Fast Boot time on ArchLinux with SSD

Record boot times thanks to ArchLinux and a good SSD

I decided to write as my first article on InTheBit, some tricks on how to get satisfactions in boot times, as also recommended by many friends who often ask me for advice about it .. Well there is no magic, just some "secret" ...

We talk a lot about ArchLinux as a light and fast distribution, and in fact they say well!

Arch is designed for the elegance of the system, for the simplicity of management, and for its performance qualities.

The engine that allows the Linux kernel to run Arch so well is systemd, now many distributions are switching to systemd, but what makes Arch more powerful than the other distros?

Simple! The fact that the demons at the start we choose them, we will start only the bare essentials .. basically if we chose this distro we did it to create an environment optimized for everything for us.

I have a lot of fun with Arch, always modifying something, or trying out the latest news, and always with the fixation of having a record boot (I still have to find someone who really approaches me .. so the competition is open 😉)

This is my time:

Startup finished in 1.144s (kernel) + 568ms (userspace) = 1.713s

You say .. yes easy, you will not have anything in automatic start, but no! There is everything you need

133ms wicd.service
65ms nmbd.service
54ms systemd-timesyncd.service
45ms home.mount
30ms systemd-binfmt.service
29ms systemd-journald.service
24ms avahi-daemon.service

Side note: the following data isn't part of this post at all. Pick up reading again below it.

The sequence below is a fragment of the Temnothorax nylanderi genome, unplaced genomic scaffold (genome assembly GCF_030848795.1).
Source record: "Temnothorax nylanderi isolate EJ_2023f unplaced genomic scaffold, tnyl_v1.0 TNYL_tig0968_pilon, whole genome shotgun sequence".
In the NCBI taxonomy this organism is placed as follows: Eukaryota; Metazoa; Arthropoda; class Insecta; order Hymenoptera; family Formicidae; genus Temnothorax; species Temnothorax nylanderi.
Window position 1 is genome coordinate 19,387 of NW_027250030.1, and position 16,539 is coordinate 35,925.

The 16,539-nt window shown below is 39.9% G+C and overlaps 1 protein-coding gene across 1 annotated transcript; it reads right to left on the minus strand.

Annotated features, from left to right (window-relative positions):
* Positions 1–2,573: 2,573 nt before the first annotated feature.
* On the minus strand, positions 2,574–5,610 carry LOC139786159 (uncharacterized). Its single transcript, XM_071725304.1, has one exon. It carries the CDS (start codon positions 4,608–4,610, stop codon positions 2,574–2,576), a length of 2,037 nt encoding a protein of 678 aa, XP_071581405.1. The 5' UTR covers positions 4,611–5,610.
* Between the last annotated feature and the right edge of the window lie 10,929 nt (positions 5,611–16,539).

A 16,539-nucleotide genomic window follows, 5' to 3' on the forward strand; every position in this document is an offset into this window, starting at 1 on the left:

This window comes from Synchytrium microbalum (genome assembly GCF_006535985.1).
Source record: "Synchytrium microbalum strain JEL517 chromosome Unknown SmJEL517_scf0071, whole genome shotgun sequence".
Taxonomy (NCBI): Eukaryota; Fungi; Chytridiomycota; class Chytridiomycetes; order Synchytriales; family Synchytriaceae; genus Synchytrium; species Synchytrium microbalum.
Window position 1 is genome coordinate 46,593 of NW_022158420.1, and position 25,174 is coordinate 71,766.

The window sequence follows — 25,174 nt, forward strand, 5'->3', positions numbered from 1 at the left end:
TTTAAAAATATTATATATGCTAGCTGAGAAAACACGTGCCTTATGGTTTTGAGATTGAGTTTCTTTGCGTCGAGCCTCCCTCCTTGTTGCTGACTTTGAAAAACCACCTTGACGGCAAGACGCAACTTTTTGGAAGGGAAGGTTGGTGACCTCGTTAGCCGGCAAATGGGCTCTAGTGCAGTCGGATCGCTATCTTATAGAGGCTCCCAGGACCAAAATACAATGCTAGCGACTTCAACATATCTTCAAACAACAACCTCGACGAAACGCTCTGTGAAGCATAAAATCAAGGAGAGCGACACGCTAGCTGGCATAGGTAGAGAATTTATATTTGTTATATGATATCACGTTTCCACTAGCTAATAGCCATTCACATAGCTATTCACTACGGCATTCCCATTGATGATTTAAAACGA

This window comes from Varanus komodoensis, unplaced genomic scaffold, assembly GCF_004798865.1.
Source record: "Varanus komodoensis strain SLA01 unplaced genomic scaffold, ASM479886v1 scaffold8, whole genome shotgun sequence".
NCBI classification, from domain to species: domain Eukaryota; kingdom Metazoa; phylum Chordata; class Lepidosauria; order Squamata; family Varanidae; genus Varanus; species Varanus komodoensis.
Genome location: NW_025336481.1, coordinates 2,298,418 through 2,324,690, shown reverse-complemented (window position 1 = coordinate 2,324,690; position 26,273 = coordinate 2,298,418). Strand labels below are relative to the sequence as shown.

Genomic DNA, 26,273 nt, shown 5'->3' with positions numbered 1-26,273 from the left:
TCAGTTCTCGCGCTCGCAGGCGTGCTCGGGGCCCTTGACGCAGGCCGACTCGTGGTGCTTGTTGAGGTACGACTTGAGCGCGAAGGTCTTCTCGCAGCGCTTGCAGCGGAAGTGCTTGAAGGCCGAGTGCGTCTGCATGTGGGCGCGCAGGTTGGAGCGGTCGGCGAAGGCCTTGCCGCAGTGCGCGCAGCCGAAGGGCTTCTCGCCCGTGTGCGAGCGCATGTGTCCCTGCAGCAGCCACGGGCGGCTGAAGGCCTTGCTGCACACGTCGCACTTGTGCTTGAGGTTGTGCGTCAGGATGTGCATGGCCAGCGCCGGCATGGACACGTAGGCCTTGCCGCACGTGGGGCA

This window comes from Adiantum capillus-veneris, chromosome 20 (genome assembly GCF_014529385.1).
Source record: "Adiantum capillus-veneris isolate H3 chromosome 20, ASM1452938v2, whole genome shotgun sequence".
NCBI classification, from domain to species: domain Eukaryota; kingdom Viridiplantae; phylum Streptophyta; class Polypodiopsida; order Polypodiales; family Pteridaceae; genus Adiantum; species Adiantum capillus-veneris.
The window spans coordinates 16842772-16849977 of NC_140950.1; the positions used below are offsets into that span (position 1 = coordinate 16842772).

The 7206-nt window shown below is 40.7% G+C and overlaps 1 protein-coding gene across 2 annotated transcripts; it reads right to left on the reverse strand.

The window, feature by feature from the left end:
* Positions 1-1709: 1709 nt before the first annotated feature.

24ms systemd-logind.service
24ms systemd-vconsole-setup.service
18ms systemd-udevd.service
16ms sys-kernel-debug.mount
15ms systemd-remount-fs.service
15ms systemd-modules-load.service
14ms dev-mqueue.mount
11ms kmod-static-nodes.service
10ms systemd-udev-trigger.service
9ms dev-hugepages.mount
8ms tmp.mount
7ms user@1000.service
6ms systemd-tmpfiles-setup-dev.service
5ms var-tmp.mount
5ms systemd-sysctl.service
4ms var-log.mount
4ms systemd-random-seed.service
3ms systemd-journal-flush.service
3ms systemd-tmpfiles-setup.service
2ms systemd-update-utmp.service
2ms proc-sys-fs-binfmt_misc.mount
2ms alsa-restore.service
2ms sys-kernel-config.mount
1ms systemd-rfkill@rfkill0.service
1ms systemd-user-sessions.service
1ms systemd-backlight@backlight:acpi_video0.service
1ms sys-fs-fuse-connections.mount
1ms home-simoarch-.mozilla-firefox-default-Cache.mount

A second and seven!

Now I will briefly explain some tricks to get such times.

First we need a good SSD, I use a Crucial M550 from 128Gb, now they are at a price of around 50 cents per gigabyte, indeed they are cheaper than those from 256 Gb.

The second thing is the disk partitioning, I chose a GPT partitioning, but using my UEFI in legacy mode, (therefore using a somewhat different partitioning procedure to allow the correct functioning of the GPT table on BIOS or UEFI in mode legacy) as a filesystem I used BTRFS. (maybe in the future I'll write an article on the complete procedure)

BTRFS is a new concept filesystem, very powerful, and designed for solid state disks, offers multiple options of mount, and also has the ability to create snapshots of the filesystem, useful for having restorable backups of your system, or even your data.